Serving a back-dated ban of 5 months for a doping violation, all-rounder Yusuf Pathan has cleared the air around his ban and has thanked the Board of Control for Cricket in India (BCCI) for allowing him to plead his case in a fair and reasonable manner. The 35-year-old was banned after he inadvertently ingested a prohibited substance (Terbutaline), which can be commonly found in cough syrups.
The Baroda-born cricketer had provided a urine sample as part of the BCCI's anti-doping testing programme during a domestic Twenty20 competition on March 16 last year in Delhi. Pathan is the second Indian cricketer to have failed a dope test. In 2013, Delhi fast bowler Pradeep Sangwan was banned for 18 months after he returned a positive test.
In his response, the hard-hitting cricketer released a statement on his official Twitter handle saying that he was confident of being cleared of the charge and promised to act more responsibly in future.
“Competing for India and my home state Baroda has been a matter of immense pride and encouragement for me and I would never act in any manner to bring my motherland or Baroda, in any kind of disrepute,” Pathan said.
“In hindsight, I should have been more careful and checked the status of the medications with BCCI’s dedicated anti-doping helpline.”
Pathan's ban will end on January 14, having started on August 15 last year. Thereby, he will be available for the Indian Premier League (IPL) players’ auction which is scheduled to be held on January 27 and 28 in Bengaluru. Pathan was retained by the two-time IPL champs Kolkata Knight Riders in the recently happened player retention event.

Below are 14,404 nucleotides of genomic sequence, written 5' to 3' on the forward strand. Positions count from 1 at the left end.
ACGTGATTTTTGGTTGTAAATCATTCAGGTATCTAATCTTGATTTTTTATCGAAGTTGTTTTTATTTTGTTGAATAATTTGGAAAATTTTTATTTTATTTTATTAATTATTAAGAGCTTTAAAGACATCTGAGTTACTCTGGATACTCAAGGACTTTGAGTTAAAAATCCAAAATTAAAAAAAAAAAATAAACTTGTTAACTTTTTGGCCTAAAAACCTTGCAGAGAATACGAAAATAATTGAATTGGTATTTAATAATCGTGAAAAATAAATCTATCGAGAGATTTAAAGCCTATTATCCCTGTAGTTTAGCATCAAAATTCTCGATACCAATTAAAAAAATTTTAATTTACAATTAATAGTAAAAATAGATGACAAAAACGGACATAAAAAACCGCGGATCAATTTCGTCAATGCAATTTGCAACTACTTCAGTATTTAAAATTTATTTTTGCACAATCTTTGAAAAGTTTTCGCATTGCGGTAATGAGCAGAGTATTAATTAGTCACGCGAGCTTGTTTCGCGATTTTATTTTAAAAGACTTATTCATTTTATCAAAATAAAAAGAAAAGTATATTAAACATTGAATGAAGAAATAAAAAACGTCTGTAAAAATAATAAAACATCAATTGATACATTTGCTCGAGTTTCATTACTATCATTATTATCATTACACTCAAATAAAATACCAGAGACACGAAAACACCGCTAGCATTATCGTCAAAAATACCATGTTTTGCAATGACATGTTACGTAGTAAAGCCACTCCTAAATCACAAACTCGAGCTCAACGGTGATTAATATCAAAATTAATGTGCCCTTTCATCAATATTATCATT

The Baroda all-rounder, who has played 57 ODIs and 22 T20 Internationals for India, was charged with the "commission of an Anti-Doping Rule Violation (ADRV) under the BCCI Anti- Doping Rules (ADR) Article 2.1 and provisionally suspended pending determination of the charge".
"Mr Pathan responded to the charge by admitting the ADRV and asserting that it was caused by his ingestion of a medication containing Terbutaline that had been mistakenly given to him instead of the medication prescribed for him, which did not contain any prohibited substance," the BCCI explained.
The BCCI said it is "satisfied" with Pathan's explanation that was using the medication to "treat an Upper Respiratory Tract Infection (URTI) and not as a performance-enhancing drug".
"Having considered all of the evidence and taken expert external advice, the BCCI has accepted Mr Pathan's explanation of the cause of his ADRV, and on that basis has agreed that a period of ineligibility of five months should apply, together with the disqualification of certain results," the BCCI stated.